RYAN: No, actually, I really don't believe that. I think that's just not true, because we have an excellent track record to run on.
Look at what the economy is doing. Look at wages. Look at bonuses. Look at tax reform. Look at the regulatory relief. We just rebuilt the military. That is actually taking place.
We have actually passed an agenda into law. We are one of these crazy people that actually said what we would do while we campaigned, won the election. Now we're doing it. And it is making a positive difference in people's lives. So I think really we are going to have a very good story to tell.
So I'm confident we can keep this majority. It's one of the reasons why I was comfortable making this decision, actually, Jake. In a funny way, I decided to do this. Number one, as you know, my kids are now teenagers.
They have only known me as a weekend dad because they got -- they were born after I was elected to Congress. So that's a personal decision.
But I was able to make that personal decision because I feel like we have put our majority in a good place, because we have gotten a lot done. It is making a big difference in people's lives. So I'm confident we're going to be able to hand -- I'm going to be able to hand this gavel over to another Republican speaker.
And because of that list of accomplishments, I actually feel content and confident. Therefore, I feel like I can do what I have always wanted to do, which was to be a full-time dad with my wife for at least part of my children's upbringing, because, if I do another term, that is really all they will ever know me at home, is a weekend dad.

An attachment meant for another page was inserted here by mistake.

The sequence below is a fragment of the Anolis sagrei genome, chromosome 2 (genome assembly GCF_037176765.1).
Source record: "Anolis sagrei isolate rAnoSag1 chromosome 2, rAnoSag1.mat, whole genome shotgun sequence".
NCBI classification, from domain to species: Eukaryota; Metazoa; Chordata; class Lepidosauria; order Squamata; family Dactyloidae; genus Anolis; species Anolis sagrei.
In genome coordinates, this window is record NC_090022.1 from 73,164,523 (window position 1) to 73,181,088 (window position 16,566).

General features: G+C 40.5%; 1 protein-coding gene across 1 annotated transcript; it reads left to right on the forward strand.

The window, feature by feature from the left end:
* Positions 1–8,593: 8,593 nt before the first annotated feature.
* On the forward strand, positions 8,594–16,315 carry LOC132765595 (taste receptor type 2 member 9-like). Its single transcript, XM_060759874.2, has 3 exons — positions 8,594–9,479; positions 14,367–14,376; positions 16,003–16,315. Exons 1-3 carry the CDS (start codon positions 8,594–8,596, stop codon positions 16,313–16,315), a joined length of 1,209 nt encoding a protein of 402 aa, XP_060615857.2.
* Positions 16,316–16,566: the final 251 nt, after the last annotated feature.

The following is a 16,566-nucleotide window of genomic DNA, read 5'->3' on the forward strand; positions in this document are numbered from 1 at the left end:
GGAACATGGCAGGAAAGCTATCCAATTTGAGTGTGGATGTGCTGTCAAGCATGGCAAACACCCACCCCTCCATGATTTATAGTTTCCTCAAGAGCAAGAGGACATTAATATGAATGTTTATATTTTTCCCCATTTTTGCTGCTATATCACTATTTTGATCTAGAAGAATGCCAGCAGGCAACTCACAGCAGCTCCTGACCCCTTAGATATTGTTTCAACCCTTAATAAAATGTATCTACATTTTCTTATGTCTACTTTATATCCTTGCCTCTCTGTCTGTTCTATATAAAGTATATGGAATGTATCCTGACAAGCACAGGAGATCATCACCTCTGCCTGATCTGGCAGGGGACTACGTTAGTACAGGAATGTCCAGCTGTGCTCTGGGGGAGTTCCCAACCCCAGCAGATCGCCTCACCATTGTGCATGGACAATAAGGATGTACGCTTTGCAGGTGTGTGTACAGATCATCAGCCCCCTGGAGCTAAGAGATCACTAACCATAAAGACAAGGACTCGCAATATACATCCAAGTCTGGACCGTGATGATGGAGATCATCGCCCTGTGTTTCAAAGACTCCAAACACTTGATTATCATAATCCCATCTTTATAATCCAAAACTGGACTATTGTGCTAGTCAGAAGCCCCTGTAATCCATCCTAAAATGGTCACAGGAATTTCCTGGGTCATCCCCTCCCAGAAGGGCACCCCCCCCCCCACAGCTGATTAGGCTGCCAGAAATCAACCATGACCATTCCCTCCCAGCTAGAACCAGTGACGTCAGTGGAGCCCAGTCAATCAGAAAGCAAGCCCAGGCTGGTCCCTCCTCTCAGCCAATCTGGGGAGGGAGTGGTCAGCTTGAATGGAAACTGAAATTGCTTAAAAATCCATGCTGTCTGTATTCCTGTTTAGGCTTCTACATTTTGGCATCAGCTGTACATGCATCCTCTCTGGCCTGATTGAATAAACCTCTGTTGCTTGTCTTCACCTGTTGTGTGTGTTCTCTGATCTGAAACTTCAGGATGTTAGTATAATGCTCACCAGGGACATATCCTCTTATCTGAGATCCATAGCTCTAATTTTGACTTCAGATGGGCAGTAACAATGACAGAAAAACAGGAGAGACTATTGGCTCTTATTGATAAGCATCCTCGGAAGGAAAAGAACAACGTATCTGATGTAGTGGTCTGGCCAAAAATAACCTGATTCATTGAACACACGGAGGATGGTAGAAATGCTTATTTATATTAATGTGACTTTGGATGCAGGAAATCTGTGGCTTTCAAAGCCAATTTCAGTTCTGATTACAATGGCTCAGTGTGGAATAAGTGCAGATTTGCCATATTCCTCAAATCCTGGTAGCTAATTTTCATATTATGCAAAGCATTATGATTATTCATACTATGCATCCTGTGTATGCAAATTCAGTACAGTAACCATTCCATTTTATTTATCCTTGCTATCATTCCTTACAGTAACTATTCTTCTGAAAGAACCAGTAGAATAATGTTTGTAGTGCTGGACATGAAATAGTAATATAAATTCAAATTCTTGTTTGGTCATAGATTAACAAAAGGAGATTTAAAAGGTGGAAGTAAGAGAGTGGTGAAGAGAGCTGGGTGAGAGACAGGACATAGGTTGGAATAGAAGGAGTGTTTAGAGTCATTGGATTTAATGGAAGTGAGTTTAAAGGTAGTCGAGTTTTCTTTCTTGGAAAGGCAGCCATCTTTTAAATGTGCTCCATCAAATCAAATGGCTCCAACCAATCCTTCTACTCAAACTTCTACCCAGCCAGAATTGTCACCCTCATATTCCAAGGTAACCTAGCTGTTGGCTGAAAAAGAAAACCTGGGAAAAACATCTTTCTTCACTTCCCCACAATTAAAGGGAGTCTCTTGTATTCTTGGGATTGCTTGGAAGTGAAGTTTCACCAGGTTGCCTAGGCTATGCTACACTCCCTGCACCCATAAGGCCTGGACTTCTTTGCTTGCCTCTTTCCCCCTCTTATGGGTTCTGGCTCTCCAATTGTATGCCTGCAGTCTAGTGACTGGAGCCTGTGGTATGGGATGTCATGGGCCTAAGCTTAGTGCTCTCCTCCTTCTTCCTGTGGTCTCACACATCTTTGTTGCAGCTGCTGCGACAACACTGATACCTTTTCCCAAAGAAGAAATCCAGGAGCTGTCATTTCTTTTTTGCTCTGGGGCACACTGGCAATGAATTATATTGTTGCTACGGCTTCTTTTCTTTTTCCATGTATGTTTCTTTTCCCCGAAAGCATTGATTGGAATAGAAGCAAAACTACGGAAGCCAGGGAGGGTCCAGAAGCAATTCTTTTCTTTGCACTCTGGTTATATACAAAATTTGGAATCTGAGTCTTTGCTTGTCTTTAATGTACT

And that is just something I just can't live with.
TAPPER: There are also a lot of Republicans on Capitol Hill speculating that President Trump hasn't exactly made your life as speaker any easier, even though he obviously signs your bills, as a Republican president would.
I do know that you have also had concerns -- sometimes, you voice them -- about some of the ways President Trump has conducted himself.
Take a listen to Republican Senator John Thune -- he's a member of the Senate leadership -- discussing your relationship with President Trump.
(BEGIN VIDEO CLIP)
SEN. JOHN THUNE (R), SOUTH DAKOTA: That has been a little bit of a difficult marriage from the beginning.
They are very different in terms of temperament and character.
(END VIDEO CLIP)
TAPPER: Very different in terms of temperament and character.
And I want to ask you, because you are talking a lot about your kids today. What do you tell your children when they ask you about the president's temperament and character?
RYAN: They don't really ask me about the president's temperament and character.
They -- we try not to talk about these things. I try to spend my time talking about what is going on in their lives. But to get to the point you're asking me, yes, we're very different people.
I'm from the Upper Midwest. I'm not from New York. We're from a different generation. So we definitely have different styles. But what we learned after we got to know each other, because we didn't know each other at all in the campaign -- and, yes, we had a pretty -- we had a lot of friction in our relationship.